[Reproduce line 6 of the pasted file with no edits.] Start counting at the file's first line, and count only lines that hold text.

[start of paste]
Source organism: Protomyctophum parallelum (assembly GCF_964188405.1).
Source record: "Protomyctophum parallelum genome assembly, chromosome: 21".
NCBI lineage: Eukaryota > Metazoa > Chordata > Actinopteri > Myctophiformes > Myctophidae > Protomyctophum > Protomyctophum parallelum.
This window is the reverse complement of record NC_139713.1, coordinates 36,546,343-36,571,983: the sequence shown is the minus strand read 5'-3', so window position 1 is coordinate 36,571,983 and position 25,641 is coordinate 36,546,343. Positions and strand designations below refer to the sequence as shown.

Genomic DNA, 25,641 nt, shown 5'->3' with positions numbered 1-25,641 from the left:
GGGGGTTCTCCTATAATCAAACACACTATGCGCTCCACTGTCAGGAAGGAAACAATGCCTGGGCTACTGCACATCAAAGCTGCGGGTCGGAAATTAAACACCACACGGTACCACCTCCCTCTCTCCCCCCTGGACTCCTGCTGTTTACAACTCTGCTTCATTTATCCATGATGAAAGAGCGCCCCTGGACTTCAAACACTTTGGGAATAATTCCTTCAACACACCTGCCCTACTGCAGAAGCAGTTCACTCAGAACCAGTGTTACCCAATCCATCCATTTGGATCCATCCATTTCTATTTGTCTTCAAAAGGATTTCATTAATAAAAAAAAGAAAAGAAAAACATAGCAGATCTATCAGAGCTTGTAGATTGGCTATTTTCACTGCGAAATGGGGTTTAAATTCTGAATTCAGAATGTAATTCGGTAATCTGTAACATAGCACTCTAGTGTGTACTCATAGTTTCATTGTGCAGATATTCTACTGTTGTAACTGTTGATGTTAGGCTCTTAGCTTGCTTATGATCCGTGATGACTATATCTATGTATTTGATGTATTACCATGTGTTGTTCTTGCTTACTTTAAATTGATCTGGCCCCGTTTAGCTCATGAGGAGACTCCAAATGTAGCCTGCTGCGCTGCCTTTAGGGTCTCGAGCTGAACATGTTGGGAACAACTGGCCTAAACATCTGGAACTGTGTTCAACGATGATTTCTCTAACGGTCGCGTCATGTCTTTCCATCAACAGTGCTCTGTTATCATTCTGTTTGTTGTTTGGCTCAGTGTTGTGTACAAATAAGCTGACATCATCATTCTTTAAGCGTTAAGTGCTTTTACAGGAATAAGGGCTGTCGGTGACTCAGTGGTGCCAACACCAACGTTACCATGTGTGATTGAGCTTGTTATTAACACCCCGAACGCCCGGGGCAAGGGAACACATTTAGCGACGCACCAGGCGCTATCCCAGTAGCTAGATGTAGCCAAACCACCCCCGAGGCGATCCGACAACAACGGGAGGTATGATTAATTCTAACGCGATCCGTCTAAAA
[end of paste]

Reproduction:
GGGGGTTCTCCTATAATCAAACACACTATGCGCTCCACTGTCAGGAAGGAAACAATGCCTGGGCTACTGCACATCAAAGCTGCGGGTCGGAAATTAAACACCACACGGTACCACCTCCCTCTCTCCCCCCTGGACTCCTGCTGTTTACAACTCTGCTTCATTTATCCATGATGAAAGAGCGCCCCTGGACTTCAAACACTTTGGGAATAATTCCTTCAACACACCTGCCCTACTGCAGAAGCAGTTCACTCAGAACCAGTGTTACCCAATCCATCCATTTGGATCCATCCATTTCTATTTGTCTTCAAAAGGATTTCATTAATAAAAAAAAGAAAAGAAAAACATAGCAGATCTATCAGAGCTTGTAGATTGGCTATTTTCACTGCGAAATGGGGTTTAAATTCTGAATTCAGAATGTAATTCGGTAATCTGTAACATAGCACTCTAGTGTGTACTCATAGTTTCATTGTGCAGATATTCTACTGTTGTAACTGTTGATGTTAGGCTCTTAGCTTGCTTATGATCCGTGATGACTATATCTATGTATTTGATGTATTACCATGTGTTGTTCTTGCTTACTTTAAATTGATCTGGCCCCGTTTAGCTCATGAGGAGACTCCAAATGTAGCCTGCTGCGCTGCCTTTAGGGTCTCGAGCTGAACATGTTGGGAACAACTGGCCTAAACATCTGGAACTGTGTTCAACGATGATTTCTCTAACGGTCGCGTCATGTCTTTCCATCAACAGTGCTCTGTTATCATTCTGTTTGTTGTTTGGCTCAGTGTTGTGTACAAATAAGCTGACATCATCATTCTTTAAGCGTTAAGTGCTTTTACAGGAATAAGGGCTGTCGGTGACTCAGTGGTGCCAACACCAACGTTACCATGTGTGATTGAGCTTGTTATTAACACCCCGAACGCCCGGGGCAAGGGAACACATTTAGCGACGCACCAGGCGCTATCCCAGTAGCTAGATGTAGCCAAACCACCCCCGAGGCGATCCGACAACAACGGGAGGTATGATTAATTCTAACGCGATCCGTCTAAAA